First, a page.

Yesterday marked opening night for Disney Theatrical's new Broadway musical Frozen... well, kinda. The show won't actually open on the Great White Way until March but is currently engaged in a pre-Broadway run at the Buell Theatre in Denver, Colorado. While the show began preview performances at that venue last month, September 14th was the official opening night for the Broadway-bound retelling of a modern Disney classic. Take a look at the Frozen's wonderful cast during their curtain call last night:

If that wasn't enough of a sneak peek at the show, Disney Theatrical also recently released the first production photos from Frozen:

Here is a round-up of what the critics had to say about the show:

New York Times: This is no disaster. Mr. Grandage, who staged rivetingly dour productions of "Frost/Nixon" and "The Cripple of Inishmaan" on Broadway, has five months to revise and refine the show. Some of his work will be done for him by the St. James itself, which seats 1,600 instead of the Buell's 2,800, and will help focus the audience on the less generic, more psychological tale he apparently wants to tell. And already much is right: The supporting cast is charming, the singing spectacular, the simpler effects - including the crystal curtain for Elsa's palace and the part-puppet, part-human reindeer and snowman - successful.

Variety: The din during the intermission of a recent performance of the Broadway-bound musical “Frozen” might have broken decibel records at Denver Center’s Buell Theater. No doubt the house’s hum was amped by the higher-pitched voices of the booster-seat crowd, but if Disney Theatrical Productions’ aim was to age up the demographic of the animated blockbuster’s stage adaptation, they’ve succeeded. In its live rendition of “Let It Go,” the signature tune from the 2014 Oscar winner, the musical wows adults as much as kids with a brilliant spectacle — as poignant as it is jaw-dropping — that should ensure the production a hearty run in New York, where the show begins Broadway previews in February.

The Hollywood Reporter: By the time it all wraps up in classic, uplifting Disney fashion — but without Prince Charming's stamp of approval — the issues that need tending to hardly seem to matter. While the characters are spinning on a two-tiered revolving stage (a stand-in for the outdoor skating scene), the message is clear: Love wins and women can save the day. Charming characters, a built-in audience and hummable tunes make Frozen a no-brainer for Broadway. Can Disney turn it into the next super-smash? The odds look good.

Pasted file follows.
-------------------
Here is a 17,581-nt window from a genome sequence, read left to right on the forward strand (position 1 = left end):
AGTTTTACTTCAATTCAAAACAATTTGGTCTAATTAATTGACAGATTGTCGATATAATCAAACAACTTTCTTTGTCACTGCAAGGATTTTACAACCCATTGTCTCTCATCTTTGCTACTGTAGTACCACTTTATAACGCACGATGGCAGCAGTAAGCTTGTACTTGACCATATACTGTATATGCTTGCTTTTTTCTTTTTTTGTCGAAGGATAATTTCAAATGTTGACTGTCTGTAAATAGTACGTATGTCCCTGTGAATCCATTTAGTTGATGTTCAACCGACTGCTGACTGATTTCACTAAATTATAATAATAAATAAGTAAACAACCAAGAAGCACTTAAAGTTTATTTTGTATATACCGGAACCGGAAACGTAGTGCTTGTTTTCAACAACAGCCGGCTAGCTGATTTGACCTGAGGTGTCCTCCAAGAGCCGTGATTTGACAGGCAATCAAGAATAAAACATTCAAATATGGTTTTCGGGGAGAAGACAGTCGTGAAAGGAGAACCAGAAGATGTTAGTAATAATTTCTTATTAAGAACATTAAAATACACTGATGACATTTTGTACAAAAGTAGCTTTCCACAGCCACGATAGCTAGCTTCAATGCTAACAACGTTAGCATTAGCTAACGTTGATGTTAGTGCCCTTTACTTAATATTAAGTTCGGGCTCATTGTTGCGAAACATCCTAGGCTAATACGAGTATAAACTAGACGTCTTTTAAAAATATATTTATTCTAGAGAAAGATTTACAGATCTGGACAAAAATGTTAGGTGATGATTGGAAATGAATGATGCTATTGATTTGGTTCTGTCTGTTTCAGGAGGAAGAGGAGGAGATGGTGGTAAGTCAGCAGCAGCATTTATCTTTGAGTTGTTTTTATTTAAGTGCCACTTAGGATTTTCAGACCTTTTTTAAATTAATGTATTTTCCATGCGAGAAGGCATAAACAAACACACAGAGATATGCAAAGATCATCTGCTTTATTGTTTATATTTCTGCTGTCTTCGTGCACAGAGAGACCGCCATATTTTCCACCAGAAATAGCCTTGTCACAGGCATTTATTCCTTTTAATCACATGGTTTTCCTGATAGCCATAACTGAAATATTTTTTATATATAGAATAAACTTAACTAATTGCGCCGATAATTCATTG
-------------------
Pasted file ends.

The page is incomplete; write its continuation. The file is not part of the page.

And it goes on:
Denver Post: 3 Stars More derivative and less daring than previous Disney screen-to-stage transfers, “Frozen” is fun but not transporting. It does best in minimalist moments, when relying on smart choreography rather than lavish devices. Creative lighting on an array of linked torsos effectively suggests bodies suddenly turned to ice, whereas a glittery curtain of crystals is more Vegas.

Chicago Tribune: Simply put, “Frozen” currently puts its focus too much on things that matter less in the theater and not enough on what matters most: the power of myth and the bond between two young women who represent us and whose struggles and aspirations mirror our own. The two lead actresses — they’re both well-cast — have forged quite credible characters individually; they have not yet merged as sisters of different stripes, nor does the book or score do what it must to help them. “Frozen” can’t be cold. But to emerge in the sun, we all need to spend a bit more time in the freezer.

Frozen will continue at the Buell Theatre until October 1st. It will then kick-off previews at the St. James Theatre in New York on February 22nd, 2018 with an official opening night set for March 22nd. For more information and for tickets, visit